Keywords: Complex, Adaptive Systems; Regime shifts; Tipping points; Evolution
Small changes in environmental conditions can cause abrupt and dramatic changes in ecosystems. In shallow lakes, for example, small changes in nutrient input may cause a sudden shift from a clear-water state with many species to a turbid state with low biodiversity. As another example, small increases in grazing pressure may result in the collapse of plant communities in semi-arid regions, ultimately transforming large areas into deserts. These abrupt changes, known as regime shifts, are not restricted to ecological systems but occur more generally; the collapse of stock markets and the financial crisis of 2008 are often featuring as major examples in economics. Analogous to the effects of the financial crisis, regime shifts in ecosystems have substantial impacts on the benefits that people receive from nature.
Until now, research into regime shifts has focused on critical thresholds, or "tipping points," in external conditions — e.g. when crossing a certain temperature threshold triggers a sudden and immediate shift to desertification. In our paper we reveal how a small change in the external environment, which has little immediate impact and is intended to be beneficial, induces slow adaptive changes in the species that inhabit the system. After what can be a considerable delay, these adaptive changes drive the individual character traits across a critical threshold value and the regime shift manifests itself as a delayed reaction. The time that elapses between the initiating change in environmental conditions and the ensuing regime shift may be arbitrarily long, depending on the speed of the evolutionary process, in other words, depending on how fast the character traits change.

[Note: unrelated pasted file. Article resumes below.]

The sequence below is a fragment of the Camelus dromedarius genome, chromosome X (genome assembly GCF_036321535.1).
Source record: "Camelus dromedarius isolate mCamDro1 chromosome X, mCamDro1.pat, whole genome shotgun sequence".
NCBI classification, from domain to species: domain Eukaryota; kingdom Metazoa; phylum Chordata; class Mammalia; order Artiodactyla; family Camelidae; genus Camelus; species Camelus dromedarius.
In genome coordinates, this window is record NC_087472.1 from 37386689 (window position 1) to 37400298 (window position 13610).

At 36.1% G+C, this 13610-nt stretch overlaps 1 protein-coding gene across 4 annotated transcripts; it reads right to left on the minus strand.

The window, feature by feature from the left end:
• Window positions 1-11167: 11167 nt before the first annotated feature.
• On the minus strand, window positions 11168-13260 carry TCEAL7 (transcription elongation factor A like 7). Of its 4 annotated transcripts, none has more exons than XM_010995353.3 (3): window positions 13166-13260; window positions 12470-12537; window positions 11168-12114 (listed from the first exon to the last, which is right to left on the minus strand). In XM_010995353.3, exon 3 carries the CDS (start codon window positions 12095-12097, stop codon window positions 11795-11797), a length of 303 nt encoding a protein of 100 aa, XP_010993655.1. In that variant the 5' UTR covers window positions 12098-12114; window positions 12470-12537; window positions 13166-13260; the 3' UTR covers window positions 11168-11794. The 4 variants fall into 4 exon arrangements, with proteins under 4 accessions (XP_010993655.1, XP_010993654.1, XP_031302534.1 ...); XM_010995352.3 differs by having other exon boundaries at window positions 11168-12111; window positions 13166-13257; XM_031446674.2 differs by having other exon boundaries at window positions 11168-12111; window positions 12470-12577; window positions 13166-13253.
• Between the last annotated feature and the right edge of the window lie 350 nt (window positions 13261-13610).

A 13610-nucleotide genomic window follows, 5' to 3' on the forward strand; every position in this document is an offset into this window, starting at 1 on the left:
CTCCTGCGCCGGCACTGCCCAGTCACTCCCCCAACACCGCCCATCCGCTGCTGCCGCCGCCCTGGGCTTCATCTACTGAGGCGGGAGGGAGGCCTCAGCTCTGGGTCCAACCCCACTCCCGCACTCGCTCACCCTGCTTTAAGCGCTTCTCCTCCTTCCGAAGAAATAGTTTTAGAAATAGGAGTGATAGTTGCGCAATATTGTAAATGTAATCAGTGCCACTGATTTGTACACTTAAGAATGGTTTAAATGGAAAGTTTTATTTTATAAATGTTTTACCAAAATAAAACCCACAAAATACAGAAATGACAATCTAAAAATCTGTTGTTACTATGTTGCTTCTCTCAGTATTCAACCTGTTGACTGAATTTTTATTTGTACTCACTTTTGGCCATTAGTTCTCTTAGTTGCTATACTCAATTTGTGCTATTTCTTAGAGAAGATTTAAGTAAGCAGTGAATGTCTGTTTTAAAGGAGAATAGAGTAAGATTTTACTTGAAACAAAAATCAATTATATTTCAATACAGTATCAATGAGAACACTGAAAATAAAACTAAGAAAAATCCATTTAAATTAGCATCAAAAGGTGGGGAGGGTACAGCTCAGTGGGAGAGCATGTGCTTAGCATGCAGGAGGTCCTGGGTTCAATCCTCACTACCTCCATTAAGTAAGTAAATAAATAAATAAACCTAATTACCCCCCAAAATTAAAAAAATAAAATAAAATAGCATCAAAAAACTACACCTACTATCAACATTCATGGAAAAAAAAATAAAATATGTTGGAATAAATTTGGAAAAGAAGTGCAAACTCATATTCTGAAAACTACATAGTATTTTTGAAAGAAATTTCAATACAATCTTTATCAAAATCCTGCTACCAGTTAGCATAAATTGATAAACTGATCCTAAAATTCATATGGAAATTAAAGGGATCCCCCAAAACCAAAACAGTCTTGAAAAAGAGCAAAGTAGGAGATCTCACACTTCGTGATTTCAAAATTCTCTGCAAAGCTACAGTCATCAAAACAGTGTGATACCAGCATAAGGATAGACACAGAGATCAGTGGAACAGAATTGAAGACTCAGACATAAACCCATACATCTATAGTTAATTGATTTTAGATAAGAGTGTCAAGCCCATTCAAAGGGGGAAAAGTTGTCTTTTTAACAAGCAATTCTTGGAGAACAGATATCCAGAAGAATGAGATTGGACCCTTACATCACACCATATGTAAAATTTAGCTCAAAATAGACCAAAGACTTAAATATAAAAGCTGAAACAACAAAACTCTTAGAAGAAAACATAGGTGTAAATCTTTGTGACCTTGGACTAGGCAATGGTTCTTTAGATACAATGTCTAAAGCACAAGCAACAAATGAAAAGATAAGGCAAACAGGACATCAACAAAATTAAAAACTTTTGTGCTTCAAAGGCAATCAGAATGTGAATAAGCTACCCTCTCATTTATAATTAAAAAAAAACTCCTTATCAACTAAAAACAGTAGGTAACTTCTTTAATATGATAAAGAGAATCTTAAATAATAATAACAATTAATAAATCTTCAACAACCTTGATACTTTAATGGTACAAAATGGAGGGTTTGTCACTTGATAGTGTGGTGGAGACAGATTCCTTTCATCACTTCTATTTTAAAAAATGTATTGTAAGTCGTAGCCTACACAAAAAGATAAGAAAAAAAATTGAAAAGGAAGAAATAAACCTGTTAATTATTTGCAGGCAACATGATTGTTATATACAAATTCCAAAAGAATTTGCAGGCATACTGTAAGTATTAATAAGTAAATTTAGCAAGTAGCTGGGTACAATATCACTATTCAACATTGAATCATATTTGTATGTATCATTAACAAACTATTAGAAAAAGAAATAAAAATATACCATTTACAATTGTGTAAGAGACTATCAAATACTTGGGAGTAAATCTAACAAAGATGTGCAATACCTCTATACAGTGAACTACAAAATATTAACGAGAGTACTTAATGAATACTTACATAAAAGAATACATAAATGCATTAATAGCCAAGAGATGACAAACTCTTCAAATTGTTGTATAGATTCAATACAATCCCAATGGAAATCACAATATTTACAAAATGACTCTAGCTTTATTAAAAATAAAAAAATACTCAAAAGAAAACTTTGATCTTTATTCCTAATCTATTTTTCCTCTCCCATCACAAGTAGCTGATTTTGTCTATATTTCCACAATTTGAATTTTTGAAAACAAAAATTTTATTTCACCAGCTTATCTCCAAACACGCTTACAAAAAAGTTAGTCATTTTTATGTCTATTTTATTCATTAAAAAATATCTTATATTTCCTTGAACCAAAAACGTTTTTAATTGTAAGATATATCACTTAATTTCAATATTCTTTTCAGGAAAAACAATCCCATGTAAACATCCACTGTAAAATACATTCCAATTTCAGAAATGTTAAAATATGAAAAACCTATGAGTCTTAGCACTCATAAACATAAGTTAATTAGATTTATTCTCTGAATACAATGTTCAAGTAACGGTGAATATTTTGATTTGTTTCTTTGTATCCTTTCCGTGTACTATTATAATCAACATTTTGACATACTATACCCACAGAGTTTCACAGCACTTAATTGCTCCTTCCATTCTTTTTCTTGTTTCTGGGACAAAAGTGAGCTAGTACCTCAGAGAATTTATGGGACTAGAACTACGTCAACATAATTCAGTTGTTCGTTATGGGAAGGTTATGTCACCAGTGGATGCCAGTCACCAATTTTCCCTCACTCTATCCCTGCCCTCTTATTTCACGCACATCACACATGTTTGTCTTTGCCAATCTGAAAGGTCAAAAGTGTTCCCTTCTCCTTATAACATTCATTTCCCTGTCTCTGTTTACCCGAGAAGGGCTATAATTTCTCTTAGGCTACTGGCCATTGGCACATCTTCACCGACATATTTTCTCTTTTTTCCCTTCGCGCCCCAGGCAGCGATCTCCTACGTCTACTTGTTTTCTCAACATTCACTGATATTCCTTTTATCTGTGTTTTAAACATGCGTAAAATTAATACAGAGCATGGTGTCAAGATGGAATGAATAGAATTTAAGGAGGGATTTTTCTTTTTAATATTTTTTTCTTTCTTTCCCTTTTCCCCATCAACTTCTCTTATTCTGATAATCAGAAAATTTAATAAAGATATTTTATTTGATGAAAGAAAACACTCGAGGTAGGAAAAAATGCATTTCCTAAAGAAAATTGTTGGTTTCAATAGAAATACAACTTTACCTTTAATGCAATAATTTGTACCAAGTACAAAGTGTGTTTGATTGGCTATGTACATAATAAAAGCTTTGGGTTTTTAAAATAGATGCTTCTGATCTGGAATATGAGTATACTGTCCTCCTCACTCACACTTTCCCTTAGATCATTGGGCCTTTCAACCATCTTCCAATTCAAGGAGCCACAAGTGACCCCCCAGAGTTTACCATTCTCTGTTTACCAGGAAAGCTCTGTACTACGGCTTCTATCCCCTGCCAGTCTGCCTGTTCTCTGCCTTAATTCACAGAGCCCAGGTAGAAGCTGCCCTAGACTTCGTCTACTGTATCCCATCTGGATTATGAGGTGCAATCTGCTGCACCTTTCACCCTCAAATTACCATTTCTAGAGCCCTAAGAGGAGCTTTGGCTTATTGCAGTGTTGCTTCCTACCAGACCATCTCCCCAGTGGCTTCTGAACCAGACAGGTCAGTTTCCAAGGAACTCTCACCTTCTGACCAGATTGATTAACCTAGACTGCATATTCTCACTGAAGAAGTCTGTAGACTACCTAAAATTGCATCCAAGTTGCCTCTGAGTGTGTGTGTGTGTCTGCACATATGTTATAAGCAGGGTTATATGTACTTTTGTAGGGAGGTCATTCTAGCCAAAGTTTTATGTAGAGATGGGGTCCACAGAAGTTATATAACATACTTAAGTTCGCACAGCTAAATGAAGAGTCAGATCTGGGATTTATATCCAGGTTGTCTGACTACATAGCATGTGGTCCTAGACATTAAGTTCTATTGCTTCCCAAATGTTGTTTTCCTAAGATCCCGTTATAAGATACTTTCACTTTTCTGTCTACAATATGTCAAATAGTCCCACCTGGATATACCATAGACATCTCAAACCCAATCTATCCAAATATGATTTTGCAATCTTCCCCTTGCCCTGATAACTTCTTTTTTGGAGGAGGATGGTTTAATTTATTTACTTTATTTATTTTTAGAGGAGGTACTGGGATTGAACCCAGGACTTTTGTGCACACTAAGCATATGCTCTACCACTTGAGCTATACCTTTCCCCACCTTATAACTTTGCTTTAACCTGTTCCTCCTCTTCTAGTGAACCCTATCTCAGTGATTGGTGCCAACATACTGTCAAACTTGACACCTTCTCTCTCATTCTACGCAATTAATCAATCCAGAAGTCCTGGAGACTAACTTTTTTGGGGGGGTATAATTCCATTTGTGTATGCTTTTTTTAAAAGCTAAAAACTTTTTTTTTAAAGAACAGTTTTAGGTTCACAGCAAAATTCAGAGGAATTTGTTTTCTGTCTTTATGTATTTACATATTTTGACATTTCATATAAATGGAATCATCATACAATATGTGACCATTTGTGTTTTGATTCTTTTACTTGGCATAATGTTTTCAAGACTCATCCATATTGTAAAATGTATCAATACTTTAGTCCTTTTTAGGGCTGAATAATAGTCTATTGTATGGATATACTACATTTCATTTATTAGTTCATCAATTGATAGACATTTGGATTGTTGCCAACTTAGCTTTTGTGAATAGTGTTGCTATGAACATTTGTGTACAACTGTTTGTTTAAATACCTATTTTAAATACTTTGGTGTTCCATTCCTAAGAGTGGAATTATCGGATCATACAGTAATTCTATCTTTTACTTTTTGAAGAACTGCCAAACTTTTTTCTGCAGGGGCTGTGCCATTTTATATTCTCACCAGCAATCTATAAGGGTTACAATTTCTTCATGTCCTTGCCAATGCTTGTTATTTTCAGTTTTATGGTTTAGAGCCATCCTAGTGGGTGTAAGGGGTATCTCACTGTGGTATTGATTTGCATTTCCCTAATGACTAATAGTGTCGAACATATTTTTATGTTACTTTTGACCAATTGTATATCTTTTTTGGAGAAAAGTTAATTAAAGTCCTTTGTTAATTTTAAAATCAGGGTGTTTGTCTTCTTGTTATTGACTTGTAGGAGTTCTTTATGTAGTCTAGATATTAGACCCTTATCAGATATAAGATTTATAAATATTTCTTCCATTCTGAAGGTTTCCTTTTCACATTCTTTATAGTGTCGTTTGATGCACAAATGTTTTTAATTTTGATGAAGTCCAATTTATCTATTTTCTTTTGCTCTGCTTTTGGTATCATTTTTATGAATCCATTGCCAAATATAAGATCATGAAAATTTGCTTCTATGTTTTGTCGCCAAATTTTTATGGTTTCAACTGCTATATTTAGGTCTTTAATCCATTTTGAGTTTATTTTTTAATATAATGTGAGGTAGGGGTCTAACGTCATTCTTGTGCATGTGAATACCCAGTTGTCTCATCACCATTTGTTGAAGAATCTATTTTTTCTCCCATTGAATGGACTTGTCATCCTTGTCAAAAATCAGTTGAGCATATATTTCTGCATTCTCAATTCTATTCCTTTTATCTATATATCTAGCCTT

We demonstrate how these evolution-induced, delayed regime shifts may arise in populations of salmon. At different stages of their lives, salmon live in freshwater and marine ecosystems, which both house entirely different biological communities. When the mortality that salmon is exposed to in the marine environment is reduced slightly, the immediate effects are minor and positive. However, it initiates an evolutionary process that slowly drives individual character traits, in particular the body size at which salmon migrate from the river to the ocean, to a critical threshold where a regime shift occurs. Remarkably, this regime shift produces dramatic changes in community composition in both the freshwater and marine communities simultaneously, even though nothing changed in the environmental conditions of the freshwater community.
Our paper highlights that adaptation may drive delayed regime shifts in any complex, interdependent system consisting of components with adaptable properties, such as human behavior. The 2008 financial crisis can serve as an example, given that it was initiated by financial deregulation in the late 1970s that culminated in a collapse only years later, following a steady increase in risky financial lending practices.
Chaparro‐Pedraza, P. C. & de Roos, A.M. (2020). Ecological changes with minor effect initiate evolution to delayed regime shifts. Nature Ecology & Evolution 4 (3), 412-418.